(5) Throughout social studies in Kindergarten-Grade
12, students build a foundation in history; geography; economics;
government; citizenship; culture; science, technology, and society;
and social studies skills. The content, as appropriate for the grade
level or course, enables students to understand the importance of
patriotism, function in a free enterprise society, and appreciate
the basic democratic values of our state and nation as referenced
in the Texas Education Code (TEC), §28.002(h).
(6) Students understand that a constitutional republic
is a representative form of government whose representatives derive
their authority from the consent of the governed, serve for an established
tenure, and are sworn to uphold the constitution.
(7) State and federal laws mandate a variety of celebrations
and observances, including Celebrate Freedom Week.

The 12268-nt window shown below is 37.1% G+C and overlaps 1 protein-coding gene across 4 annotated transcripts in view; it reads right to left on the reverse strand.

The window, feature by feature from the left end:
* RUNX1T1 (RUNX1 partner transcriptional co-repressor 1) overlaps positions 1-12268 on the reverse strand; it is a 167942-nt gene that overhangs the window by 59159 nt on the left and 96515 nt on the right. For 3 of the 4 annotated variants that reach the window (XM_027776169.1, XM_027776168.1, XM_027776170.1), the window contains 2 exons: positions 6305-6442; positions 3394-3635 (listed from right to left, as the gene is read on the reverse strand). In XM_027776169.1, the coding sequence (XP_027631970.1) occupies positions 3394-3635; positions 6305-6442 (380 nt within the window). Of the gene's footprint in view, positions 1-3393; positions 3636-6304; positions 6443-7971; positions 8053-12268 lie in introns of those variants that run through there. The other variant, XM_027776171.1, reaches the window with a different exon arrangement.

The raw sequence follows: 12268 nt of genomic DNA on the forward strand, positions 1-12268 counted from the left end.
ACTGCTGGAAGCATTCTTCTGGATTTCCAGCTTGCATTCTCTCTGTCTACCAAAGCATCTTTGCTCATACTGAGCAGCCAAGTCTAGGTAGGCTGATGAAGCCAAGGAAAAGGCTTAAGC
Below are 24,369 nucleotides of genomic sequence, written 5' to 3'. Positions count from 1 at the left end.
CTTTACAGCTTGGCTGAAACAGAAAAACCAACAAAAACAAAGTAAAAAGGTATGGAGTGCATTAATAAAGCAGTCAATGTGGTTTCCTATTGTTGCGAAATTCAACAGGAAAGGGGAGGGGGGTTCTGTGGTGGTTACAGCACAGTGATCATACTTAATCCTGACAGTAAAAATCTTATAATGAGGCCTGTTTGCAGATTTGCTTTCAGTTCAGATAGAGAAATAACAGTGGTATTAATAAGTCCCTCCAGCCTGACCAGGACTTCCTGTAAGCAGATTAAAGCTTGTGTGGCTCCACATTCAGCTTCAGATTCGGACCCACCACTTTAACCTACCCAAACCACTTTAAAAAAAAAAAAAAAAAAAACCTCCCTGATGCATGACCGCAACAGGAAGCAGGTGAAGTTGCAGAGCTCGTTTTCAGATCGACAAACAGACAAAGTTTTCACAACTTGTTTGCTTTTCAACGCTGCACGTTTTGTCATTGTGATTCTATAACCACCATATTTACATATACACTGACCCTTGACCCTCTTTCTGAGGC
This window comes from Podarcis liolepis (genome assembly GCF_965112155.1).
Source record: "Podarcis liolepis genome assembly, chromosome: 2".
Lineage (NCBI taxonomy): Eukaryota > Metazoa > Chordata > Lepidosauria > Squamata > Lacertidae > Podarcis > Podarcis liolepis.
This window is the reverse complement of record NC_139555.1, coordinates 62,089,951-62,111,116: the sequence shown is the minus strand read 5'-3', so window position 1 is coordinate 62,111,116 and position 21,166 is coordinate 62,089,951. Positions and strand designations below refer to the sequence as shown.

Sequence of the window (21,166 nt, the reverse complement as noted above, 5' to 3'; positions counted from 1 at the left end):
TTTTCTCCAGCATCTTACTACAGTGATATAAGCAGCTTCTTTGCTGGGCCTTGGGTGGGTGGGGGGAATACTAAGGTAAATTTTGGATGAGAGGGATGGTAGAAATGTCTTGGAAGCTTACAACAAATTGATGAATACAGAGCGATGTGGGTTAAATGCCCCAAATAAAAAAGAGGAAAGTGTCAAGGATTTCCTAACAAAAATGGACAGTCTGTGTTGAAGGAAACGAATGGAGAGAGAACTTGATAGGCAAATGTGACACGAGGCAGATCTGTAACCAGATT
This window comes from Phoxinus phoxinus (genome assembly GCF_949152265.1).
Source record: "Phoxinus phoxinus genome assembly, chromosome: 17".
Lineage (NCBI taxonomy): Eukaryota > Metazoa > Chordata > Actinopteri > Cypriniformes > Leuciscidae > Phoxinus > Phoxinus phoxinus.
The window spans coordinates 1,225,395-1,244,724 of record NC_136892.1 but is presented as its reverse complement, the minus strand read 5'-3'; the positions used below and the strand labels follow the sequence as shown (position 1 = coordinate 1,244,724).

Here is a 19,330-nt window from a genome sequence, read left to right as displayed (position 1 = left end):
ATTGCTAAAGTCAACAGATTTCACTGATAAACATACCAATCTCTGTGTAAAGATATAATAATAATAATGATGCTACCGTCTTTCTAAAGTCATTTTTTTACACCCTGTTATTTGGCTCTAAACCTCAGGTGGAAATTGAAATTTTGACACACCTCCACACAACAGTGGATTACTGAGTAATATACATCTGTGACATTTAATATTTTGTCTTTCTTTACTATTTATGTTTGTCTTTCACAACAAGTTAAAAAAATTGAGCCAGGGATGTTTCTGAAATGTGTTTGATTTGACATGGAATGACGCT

(A) Each social studies class shall include, during
Celebrate Freedom Week as provided under the TEC, §29.907, or
during another full school week as determined by the board of trustees
of a school district, appropriate instruction concerning the intent,
meaning, and importance of the Declaration of Independence and the
U.S. Constitution, including the Bill of Rights, in their historical
contexts. The study of the Declaration of Independence must include
the study of the relationship of the ideas expressed in that document
to subsequent American history, including the relationship of its
ideas to the rich diversity of our people as a nation of immigrants,
the American Revolution, the formulation of the U.S. Constitution,
and the abolitionist movement, which led to the Emancipation Proclamation
and the women's suffrage movement.
(B) Each school district shall require that, during
Celebrate Freedom Week or other week of instruction prescribed under
subparagraph (A) of this paragraph, students in Grades 3-12 study
and recite the following text from the Declaration of Independence:
"We hold these Truths to be self-evident, that all Men are created